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The Moment Intuitive Surgical Investors Have Waited For

Intuitive Surgical has been quietly working on da Vinci 5, its next-generation multiport surgical robotics system.

Amanda Pedersen

January 27, 2024

5 Min Read
FDA approved Intuitive Surgical's da Vinci Xi (fourth-generation da Vinci) in April 2014.
FDA approved Intuitive Surgical's da Vinci Xi (fourth-generation da Vinci) in April 2014.IMAGE COURTESY OF INTUITIVE SURGICAL

At a Glance

  • A multi-center IDE trial completed enrollment in May 2023.
  • Intuitive Surgical submitted a 510(k) application for da Vinci 5 in August 2023.
  • The company has also initiated conversations with regulators in Japan and Korea about the new system.

Intuitive Surgical sure knows how to keep investors guessing. CEO Gary Guthart dropped a "no comment" response at J.P. Morgan Healthcare Conference earlier this month when asked about a potential 2024 launch of a new da Vinci multiport surgical robot.

While that "no comment" left much room for interpretation, Guthart confirmed last week that the company has, in fact, been quietly working through the FDA process for the da Vinci 5.

Intuitive's design priorities for the new platform, as laid out by Guthart during the company's earnings call last week, are as follows: First, the company looks for opportunities to bring better minimally invasive care to more patients. Second, Intuitive works to improve the performance of its platforms and existing procedures. Third, the company seeks to improve care team satisfaction through product utility, dependability, and usability improvements. And finally, Intuitive strives to help lower the total cost to treat per patient episode.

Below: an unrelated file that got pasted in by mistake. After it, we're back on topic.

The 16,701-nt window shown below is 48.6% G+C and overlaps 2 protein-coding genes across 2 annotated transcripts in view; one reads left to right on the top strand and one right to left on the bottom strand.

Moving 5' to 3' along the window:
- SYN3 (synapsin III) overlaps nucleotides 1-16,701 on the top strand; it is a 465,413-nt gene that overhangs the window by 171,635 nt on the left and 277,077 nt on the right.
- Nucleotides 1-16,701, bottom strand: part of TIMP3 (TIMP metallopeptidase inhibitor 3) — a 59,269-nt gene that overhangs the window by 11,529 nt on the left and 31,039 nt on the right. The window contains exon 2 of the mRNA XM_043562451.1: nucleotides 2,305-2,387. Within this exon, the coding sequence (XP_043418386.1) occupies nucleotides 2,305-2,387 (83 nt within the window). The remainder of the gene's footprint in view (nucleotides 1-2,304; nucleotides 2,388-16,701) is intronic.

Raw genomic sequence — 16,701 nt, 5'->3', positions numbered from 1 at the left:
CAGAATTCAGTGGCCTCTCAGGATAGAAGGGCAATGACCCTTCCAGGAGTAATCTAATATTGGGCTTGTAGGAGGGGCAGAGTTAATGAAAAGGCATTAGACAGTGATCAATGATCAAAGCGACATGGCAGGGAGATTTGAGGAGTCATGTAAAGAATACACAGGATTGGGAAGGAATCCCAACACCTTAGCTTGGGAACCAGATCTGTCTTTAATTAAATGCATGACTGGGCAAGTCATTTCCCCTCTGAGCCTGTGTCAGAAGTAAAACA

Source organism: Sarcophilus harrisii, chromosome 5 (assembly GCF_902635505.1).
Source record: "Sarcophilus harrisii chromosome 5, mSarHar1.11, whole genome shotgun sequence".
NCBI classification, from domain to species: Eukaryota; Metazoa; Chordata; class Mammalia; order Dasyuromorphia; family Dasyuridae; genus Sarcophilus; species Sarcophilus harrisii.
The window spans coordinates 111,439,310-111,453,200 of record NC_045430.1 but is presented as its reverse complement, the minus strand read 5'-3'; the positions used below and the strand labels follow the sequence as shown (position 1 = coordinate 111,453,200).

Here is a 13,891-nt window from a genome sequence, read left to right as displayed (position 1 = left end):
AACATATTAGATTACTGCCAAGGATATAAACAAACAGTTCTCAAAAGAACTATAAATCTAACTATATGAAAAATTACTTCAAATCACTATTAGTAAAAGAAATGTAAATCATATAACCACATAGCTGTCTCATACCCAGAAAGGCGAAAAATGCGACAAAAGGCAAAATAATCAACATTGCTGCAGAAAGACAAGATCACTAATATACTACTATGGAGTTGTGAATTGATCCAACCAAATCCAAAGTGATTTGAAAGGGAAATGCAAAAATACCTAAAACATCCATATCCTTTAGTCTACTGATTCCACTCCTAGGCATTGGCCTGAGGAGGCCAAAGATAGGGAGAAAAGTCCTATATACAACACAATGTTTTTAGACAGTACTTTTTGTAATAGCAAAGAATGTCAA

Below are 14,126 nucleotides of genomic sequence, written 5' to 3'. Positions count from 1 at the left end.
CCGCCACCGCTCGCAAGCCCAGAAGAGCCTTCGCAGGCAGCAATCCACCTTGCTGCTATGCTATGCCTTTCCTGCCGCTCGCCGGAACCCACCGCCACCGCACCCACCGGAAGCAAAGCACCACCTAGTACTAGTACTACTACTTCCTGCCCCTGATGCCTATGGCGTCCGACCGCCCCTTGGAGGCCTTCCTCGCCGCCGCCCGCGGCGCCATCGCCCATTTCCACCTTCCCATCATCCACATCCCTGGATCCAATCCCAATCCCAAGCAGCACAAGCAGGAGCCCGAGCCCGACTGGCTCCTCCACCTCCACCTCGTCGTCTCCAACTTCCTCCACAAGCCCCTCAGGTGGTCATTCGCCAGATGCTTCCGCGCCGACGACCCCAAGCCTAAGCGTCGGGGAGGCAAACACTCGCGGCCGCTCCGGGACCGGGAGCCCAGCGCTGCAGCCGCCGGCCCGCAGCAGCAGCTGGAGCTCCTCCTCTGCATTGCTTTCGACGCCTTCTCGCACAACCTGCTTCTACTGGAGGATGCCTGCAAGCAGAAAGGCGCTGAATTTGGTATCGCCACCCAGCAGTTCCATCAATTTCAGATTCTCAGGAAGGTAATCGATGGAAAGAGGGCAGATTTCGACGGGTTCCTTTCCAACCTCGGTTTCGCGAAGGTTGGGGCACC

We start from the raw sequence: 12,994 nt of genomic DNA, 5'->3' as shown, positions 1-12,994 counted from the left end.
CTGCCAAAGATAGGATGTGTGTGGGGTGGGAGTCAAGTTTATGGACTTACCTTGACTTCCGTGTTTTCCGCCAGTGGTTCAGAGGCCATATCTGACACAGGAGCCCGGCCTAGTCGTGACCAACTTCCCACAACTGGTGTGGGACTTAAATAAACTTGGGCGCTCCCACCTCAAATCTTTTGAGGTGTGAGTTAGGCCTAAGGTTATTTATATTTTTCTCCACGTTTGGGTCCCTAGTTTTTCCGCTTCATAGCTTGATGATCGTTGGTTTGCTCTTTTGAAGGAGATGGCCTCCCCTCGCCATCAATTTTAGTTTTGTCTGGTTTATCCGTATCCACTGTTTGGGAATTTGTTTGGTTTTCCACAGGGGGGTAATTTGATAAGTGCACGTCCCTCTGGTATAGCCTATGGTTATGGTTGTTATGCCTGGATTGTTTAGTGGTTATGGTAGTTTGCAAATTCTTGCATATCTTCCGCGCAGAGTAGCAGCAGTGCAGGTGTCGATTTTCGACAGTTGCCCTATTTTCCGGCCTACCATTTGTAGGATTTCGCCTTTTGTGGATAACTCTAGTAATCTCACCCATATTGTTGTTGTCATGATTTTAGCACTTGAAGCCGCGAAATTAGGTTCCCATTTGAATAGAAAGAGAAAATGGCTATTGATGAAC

"Once cleared, we believe da Vinci 5 will make a positive impact on each of these objectives through hundreds of design changes that respond to surgeon and care team inputs and fulfill our design priorities," Guthart said, according to SeekingAlpha transcripts. "As just one example, da Vinci 5 possesses four orders of magnitude greater processing power than our Generation 4 products. That means 10,000 times the processing power to gather data, improve sensing, and deliver better digital and analytic performance."

Intuitive plans a phased launch over the first several quarters after FDA clearance in an effort to mature the supply and manufacturing processes for the new system. The da Vinci 5 is expected to join Intuitive's existing robotic surgical system portfolio alongside multiport systems da Vinci X and da Vinci Xi, and single port system da Vinci SP.

The company has been in communication with FDA on da Vinci 5 for the past several quarters, Guthart admitted, and a multi-center investigational device exemption (IDE) trial has already been completed. The trial completed enrolling patients last May, and Intuitive submitted for 510(k) clearance last August.

Guthart said the company is currently responding to FDA's questions, and the timing of the U.S. launch will depend on the time it takes to resolve those questions. He did note, however, that the questions all fall within normal expectations for a submission of its type. In addition to talking with FDA, Intuitive has also initiated conversations on da Vinci 5 with regulators in Japan and Korea.

Naturally, analysts had a lot of questions about da Vinci 5 during the Q&A of the earnings call.